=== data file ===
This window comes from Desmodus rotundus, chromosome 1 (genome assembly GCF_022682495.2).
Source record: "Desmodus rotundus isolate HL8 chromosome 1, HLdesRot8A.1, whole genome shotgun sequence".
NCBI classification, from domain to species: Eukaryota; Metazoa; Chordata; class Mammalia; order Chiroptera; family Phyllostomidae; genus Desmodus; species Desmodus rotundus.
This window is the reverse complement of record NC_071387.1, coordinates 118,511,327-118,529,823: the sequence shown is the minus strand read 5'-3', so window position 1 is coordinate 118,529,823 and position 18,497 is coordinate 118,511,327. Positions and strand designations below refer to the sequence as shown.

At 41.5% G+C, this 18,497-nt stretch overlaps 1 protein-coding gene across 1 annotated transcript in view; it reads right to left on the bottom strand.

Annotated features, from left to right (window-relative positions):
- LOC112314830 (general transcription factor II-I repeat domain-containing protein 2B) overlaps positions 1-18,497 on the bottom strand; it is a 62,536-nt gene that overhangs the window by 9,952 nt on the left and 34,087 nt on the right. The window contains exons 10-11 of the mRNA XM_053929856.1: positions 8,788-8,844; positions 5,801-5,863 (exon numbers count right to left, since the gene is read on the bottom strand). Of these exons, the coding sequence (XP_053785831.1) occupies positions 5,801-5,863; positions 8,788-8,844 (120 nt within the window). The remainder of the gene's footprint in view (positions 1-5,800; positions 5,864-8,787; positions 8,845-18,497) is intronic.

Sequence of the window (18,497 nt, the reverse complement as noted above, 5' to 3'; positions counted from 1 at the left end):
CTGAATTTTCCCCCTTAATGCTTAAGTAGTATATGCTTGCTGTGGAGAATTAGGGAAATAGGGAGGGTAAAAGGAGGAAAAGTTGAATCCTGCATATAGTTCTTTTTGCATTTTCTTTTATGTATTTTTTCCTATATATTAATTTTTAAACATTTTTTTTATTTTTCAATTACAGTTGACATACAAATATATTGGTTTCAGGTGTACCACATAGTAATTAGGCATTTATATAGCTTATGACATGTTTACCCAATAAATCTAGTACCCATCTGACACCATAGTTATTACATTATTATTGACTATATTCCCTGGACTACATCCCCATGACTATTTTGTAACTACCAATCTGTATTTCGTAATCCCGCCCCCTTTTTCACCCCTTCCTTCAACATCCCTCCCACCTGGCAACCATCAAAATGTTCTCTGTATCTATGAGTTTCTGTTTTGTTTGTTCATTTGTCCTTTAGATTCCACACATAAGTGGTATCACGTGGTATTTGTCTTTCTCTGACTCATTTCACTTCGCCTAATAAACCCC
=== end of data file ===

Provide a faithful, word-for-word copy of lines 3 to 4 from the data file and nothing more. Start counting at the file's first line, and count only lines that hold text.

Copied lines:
NCBI classification, from domain to species: Eukaryota; Metazoa; Chordata; class Mammalia; order Chiroptera; family Phyllostomidae; genus Desmodus; species Desmodus rotundus.
This window is the reverse complement of record NC_071387.1, coordinates 118,511,327-118,529,823: the sequence shown is the minus strand read 5'-3', so window position 1 is coordinate 118,529,823 and position 18,497 is coordinate 118,511,327. Positions and strand designations below refer to the sequence as shown.